Kimon Friar asked me to go to his lecture on love. At the Y.M.H.A. I was in a sad mood, so I dressed as Mary Stuart, who had her head cut off by a jealous Queen Elizabeth, in a tight black dress with long sleeves half covering the hand, a heart shaped black hat edged with pearls, and a white veil. Kimon lectured at the head of a long table. At the foot of the table one chair was empty, and I took it (Hugo had to sit behind me). Next to me sat a handsome Lieutenant, who, after I had leaned across him to speak to Maya Deren, spoke to me. “Are you French? I am a descendent of troubadour Vidal.” … He is luminous and manly. He is … not nebulous, but clear and bright. He talks, is active, is alert and poised. [H]e has [a] tall and slender body, … clear skin, and [a] full, sensual mouth. He is twenty years old. He is one of the editors at Dutton, and his own novel is appearing in the spring. He knows Under a Glass Bell and had guessed who I was. He asked when he might visit me. I said I would be home that evening or on Tuesday evening. He said he would come on Tuesday as he was not free that evening. But after a moment, he said: “I’d like to come this evening if you don’t mind.”

So four hours after meeting him, he walked into my studio. … His voice is rich and warm; he is intuitive. There is too much to tell.

***

When Gore Vidal says he will be the President of the United States, I believe him. He walks in easily, not dream-fogged, not unreal, not bemused … His eyes are … clear, open, hazel. They are French eyes. His face is square … He came Sunday afternoon. Then this evening we sat at the Number One bar and talked. His father is a millionaire. His grandfather was Senator Gore. His mother left them when he was ten to marry someone else. “She is Latin looking, vivacious, handsome, her hair and eyes like yours,” he said, “beloved of many.”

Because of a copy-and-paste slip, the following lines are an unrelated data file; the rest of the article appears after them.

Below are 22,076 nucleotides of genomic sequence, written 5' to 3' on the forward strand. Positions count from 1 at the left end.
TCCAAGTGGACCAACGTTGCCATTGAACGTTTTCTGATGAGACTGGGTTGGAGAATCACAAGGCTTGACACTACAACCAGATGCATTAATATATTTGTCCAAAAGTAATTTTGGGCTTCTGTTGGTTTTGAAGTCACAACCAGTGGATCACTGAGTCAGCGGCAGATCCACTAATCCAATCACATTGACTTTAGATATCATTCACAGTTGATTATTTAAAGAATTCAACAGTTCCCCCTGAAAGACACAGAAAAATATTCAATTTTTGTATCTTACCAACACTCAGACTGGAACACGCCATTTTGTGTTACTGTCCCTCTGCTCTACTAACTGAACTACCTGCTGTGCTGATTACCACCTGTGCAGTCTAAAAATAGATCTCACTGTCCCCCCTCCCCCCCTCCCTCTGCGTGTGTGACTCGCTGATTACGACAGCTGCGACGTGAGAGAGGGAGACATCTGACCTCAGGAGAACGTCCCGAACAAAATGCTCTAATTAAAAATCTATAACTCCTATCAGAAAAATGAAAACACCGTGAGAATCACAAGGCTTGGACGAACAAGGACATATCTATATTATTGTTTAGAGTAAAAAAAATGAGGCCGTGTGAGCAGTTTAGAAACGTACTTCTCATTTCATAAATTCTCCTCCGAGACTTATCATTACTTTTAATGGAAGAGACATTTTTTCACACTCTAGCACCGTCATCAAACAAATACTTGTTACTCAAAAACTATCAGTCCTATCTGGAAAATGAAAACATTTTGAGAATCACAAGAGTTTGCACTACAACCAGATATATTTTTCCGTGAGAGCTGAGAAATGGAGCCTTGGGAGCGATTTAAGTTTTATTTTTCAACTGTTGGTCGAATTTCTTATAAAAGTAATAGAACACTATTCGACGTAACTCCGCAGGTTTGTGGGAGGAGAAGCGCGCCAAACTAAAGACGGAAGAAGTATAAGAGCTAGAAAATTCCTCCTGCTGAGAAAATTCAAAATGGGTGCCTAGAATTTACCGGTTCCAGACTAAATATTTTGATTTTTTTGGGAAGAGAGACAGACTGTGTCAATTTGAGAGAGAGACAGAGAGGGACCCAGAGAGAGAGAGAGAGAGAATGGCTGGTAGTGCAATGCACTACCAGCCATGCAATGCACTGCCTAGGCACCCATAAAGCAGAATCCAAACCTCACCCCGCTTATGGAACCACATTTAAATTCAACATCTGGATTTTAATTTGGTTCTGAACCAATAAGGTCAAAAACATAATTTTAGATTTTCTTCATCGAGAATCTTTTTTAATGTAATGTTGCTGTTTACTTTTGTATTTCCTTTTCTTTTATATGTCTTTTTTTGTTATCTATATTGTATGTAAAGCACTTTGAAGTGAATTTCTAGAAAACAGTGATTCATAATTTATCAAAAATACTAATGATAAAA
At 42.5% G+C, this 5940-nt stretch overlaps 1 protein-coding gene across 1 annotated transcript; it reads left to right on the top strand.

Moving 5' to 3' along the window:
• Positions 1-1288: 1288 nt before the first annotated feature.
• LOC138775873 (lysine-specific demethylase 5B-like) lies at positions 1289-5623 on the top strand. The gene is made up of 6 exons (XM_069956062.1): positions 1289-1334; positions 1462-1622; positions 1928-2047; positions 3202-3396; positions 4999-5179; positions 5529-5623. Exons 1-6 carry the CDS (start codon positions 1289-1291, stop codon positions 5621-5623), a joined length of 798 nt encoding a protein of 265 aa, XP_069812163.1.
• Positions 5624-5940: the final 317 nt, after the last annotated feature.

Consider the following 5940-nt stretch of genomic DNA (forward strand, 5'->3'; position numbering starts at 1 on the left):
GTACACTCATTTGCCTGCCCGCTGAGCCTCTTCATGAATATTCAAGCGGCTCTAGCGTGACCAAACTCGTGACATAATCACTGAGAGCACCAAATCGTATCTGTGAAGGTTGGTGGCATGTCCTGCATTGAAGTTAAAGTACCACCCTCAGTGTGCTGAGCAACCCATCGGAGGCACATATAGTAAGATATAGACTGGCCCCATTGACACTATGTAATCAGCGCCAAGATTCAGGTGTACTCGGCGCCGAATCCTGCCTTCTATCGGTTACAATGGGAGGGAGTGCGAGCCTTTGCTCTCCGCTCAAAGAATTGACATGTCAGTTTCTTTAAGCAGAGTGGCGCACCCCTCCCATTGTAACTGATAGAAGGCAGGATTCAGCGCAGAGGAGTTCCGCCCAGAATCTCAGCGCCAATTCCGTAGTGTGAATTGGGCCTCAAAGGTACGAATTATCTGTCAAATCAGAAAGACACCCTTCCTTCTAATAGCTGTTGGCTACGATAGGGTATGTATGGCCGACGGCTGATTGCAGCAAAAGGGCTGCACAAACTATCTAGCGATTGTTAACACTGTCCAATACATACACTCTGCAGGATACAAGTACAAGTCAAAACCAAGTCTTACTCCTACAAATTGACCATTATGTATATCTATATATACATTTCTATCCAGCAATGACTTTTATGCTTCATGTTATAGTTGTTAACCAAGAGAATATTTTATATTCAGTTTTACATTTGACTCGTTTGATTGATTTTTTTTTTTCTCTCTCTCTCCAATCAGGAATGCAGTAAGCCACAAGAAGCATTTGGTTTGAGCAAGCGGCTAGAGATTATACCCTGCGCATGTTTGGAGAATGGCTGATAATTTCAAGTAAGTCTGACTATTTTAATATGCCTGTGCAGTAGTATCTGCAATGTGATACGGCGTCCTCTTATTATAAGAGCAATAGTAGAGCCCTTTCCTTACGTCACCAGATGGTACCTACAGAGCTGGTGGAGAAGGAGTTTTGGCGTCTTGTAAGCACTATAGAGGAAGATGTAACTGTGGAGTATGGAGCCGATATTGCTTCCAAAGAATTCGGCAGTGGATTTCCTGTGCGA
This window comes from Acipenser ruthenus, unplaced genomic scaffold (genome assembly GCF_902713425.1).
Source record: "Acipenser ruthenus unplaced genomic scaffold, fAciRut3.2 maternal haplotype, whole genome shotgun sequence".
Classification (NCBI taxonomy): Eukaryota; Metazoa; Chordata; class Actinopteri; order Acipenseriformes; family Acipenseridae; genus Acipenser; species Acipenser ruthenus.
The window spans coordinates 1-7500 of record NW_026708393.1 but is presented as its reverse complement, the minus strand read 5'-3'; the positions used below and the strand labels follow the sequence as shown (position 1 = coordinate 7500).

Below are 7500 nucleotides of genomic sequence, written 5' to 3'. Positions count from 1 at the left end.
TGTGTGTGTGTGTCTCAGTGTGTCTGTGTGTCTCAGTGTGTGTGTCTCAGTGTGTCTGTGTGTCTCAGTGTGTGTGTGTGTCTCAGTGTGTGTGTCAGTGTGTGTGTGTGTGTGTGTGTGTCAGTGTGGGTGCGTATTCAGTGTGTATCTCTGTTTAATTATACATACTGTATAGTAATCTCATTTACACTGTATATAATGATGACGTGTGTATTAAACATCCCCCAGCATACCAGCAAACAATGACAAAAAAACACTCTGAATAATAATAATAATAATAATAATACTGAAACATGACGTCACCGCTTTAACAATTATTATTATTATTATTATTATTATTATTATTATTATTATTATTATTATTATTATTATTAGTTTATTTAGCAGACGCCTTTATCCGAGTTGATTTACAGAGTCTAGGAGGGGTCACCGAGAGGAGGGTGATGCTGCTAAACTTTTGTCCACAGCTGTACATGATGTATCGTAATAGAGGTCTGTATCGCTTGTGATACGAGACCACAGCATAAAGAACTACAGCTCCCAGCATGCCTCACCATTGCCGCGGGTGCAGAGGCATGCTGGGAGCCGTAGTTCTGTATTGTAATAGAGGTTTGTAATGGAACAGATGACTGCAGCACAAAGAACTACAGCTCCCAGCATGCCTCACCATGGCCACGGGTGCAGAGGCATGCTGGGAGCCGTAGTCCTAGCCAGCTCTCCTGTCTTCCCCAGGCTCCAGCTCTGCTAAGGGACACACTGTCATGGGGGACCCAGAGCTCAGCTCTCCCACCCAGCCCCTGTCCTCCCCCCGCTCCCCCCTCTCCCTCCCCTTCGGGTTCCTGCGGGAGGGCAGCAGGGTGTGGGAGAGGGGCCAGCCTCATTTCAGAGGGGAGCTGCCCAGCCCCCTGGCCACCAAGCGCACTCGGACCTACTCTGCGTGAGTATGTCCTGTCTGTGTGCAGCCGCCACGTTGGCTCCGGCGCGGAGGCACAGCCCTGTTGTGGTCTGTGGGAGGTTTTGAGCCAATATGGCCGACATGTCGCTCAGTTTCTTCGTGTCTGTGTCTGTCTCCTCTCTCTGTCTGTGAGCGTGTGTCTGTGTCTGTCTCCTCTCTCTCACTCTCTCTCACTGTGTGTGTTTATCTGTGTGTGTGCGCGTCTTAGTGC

The boy-man is lonely. He rejects homosexual advances. He says: “In the army, I live like a monk.” He is writing his novel. He is clear minded, but emotionally confused and vulnerable. …

Will his French troubadour lineage stir in his memory some recognition of Anaïs, whose name comes from a little Greek town in the south of France? I feel yes, unconsciously. He has the courage to say: “May I come?” He telephones, he can command a taxi. Will he dare? I feel the bond, less than with Bill, but one that suits my present self better, for I am returning to my aristocracy and my pleasures, and leaving my bohemianism behind.

Gore talks about his childhood: “When my mother left me I became objective…I live detached from my present life…at home our relationships are casual…my father married a young model…I like casual relationships…When you are involved you get hurt. I do not want to be involved ever…”
Mutely … Gore’s sudden softness envelops me.

December 5, 1945
Gore is a lieutenant at Mitchell Field. He comes in on weekends, and Sunday he came to see me. We had a fine talk, lightly serious, gracefully sad. He read me from Richard II. “Why was he killed?” I asked. “Because he was weak. I am not weak,” said Gore.

No, he is not weak, but he might need Joan of Arc to place him on his throne. I told him his arthritic hand was due to a psychic cramp for writing about an ordinary hero when he himself is no ordinary young man. I teased him, touched upon his depression. His handwriting is chaotic and unstable. He took me to dinner.
Today he called me up: “This is troubadour Vidal.” His voice is lovely, musical …

***

December 10, 1945
Gore came, and we slid easily into a sincere, warm talk …